Yesterday had some nice random surprises, based on a chance meeting in Giant Eagle and then some IMs. I'm glad that Squirrel Hill is so small at times - in a bigger city, I would've just gone home and missed out on a pleasant evening. In retrospect, I find it curious that I'm at my most comfortable when I'm in social situations most similar to being with my siblings - all females and me, with the mostly female social dynamic and some part of me thinking of them as being a little bit like having more sisters. It has been awhile since we've all been in one place...
Today, I pick up my second hat from Baruch's. I just noticed that he calls his store "Chai Noon". :) This hat is a much lighter hat for somewhat more formal occasions. I don't get excited about clothes very much, but hats are an exception - maybe it's because I'm so drawn to the face and neck on the human form.
I heard an interesting argument yesterday tying the choice of a citizen to participate in a Hobbesian democracy (pardon the slightly clumsy use of the concepts here) to the Roman Catholic notion of surrendering to the christian god. Given the authoritarian leanings of Hobbes (For those unacquainted with political theory beyond a barroom level, learning about the possibilities for synthesis of democracy and authoritarian rule can be very mind-stretching), its fit at the electoral level is decent. I'm not certain if accepting it up to the level of a possibly corrupt sovereign would be permissible in the comparison to the person I was talking with (not being christian, if I believed in gods I could judge them, but it seems central dogma for christians that both there is (at least) a god and that it is (definitionally or not) good), but it's an interesting idea.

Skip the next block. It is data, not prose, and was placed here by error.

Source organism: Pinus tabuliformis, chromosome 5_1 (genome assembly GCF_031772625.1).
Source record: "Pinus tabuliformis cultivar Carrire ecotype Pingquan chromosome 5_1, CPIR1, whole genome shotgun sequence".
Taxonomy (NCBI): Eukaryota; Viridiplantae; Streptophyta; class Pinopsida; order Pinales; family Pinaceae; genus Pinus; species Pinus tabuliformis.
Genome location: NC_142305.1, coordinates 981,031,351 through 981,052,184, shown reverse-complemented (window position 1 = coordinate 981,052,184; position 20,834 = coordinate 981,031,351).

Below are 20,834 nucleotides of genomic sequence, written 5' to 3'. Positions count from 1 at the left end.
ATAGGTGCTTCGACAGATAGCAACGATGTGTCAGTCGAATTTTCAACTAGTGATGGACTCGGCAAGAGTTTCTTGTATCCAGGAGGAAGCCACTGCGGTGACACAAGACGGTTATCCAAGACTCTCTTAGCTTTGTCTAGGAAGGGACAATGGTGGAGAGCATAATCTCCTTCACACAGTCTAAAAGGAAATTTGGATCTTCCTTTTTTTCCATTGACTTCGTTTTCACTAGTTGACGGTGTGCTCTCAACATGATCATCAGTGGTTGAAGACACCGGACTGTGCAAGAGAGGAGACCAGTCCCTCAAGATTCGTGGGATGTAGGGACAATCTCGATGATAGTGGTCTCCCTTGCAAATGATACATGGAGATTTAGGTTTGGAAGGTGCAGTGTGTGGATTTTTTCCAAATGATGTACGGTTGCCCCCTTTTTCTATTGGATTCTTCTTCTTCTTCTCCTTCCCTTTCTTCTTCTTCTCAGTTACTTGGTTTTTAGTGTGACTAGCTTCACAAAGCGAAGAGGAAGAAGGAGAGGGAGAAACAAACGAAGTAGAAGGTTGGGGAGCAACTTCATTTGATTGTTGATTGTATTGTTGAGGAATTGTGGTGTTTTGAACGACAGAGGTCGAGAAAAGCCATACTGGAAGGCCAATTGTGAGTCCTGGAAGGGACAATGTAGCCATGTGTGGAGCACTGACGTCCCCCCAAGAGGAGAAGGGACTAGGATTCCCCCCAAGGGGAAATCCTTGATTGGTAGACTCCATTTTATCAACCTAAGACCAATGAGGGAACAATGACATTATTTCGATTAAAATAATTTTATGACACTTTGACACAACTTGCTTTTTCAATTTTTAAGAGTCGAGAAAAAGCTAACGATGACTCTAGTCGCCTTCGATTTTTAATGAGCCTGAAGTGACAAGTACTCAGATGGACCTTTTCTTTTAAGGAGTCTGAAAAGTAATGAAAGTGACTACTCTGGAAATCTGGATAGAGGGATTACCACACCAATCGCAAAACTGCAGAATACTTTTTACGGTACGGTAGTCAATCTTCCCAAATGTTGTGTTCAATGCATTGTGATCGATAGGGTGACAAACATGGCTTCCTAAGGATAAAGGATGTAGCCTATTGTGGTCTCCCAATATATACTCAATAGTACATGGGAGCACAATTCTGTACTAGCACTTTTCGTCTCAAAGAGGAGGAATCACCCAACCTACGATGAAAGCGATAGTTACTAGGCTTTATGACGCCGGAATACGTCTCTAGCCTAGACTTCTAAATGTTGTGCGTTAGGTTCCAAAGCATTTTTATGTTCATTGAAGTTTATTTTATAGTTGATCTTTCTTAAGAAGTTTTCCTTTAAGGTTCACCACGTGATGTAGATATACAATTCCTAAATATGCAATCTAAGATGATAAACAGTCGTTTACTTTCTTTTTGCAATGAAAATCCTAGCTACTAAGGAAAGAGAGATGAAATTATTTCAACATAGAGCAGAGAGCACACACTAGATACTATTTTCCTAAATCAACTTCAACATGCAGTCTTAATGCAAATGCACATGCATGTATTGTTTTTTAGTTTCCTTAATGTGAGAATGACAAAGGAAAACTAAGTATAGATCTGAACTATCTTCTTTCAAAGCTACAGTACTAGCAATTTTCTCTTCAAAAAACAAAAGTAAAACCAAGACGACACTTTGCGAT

I've been irritated recently at some fuzzy thinking of people around me. One recent case was a CMUPerson talking about hostory of an OS who didn't know what they were talking about. I thought about correcting them, but I don't think constantly correcting people is a good way to make friends. There's also some author's blog that I started reading (via syndication on LJ) sometime back - in that article, I think a lot of his thinking is very fuzzy. Part of it, I think, is that whenever this author abandoned christianity, they started to tread water in the atheist waters directly adjacent to it rather than broadening their sense of possibility (the Christian-or-nothing position). Looking at points one and two, the "should" is uninvestigated - what if we imagined a completely impersonal (at least to humans) god that did not or could not hear prayers, and wouldn't answer them, either out of lack of interest or because it didn't/couldn't think in ways in which prayers made sense? We could imagine other gods beneath that that might care about humans, just as we might imagine (under some ways of looking at things) a real god of this universe not listening to the prayers of entities inside science-fiction novels that authors of this universe write. There are so many potential ways of looking at things. What is the logic of prayer? In the second point, there are many possible meanings of infinite power, from "having the ability to alter the content of the universe to any possible state" to "having the most power in the universe". Infinitely wise could mean "having the power to query the state of the universe at any level" to "knowing everyhing possible that is or is not". Why does theology need infinities? Why does his strawman(?) philosophy say that wisdom and power must come from creators? The whole framework he has is a mess. Thinking about these matters is a good thing, I think, but the use of hard arguments to steer broad philosophy is at best very difficult (my intuition is that it's actually based on a misunderstanding and that some fields of philosophy should be based on aesthetics).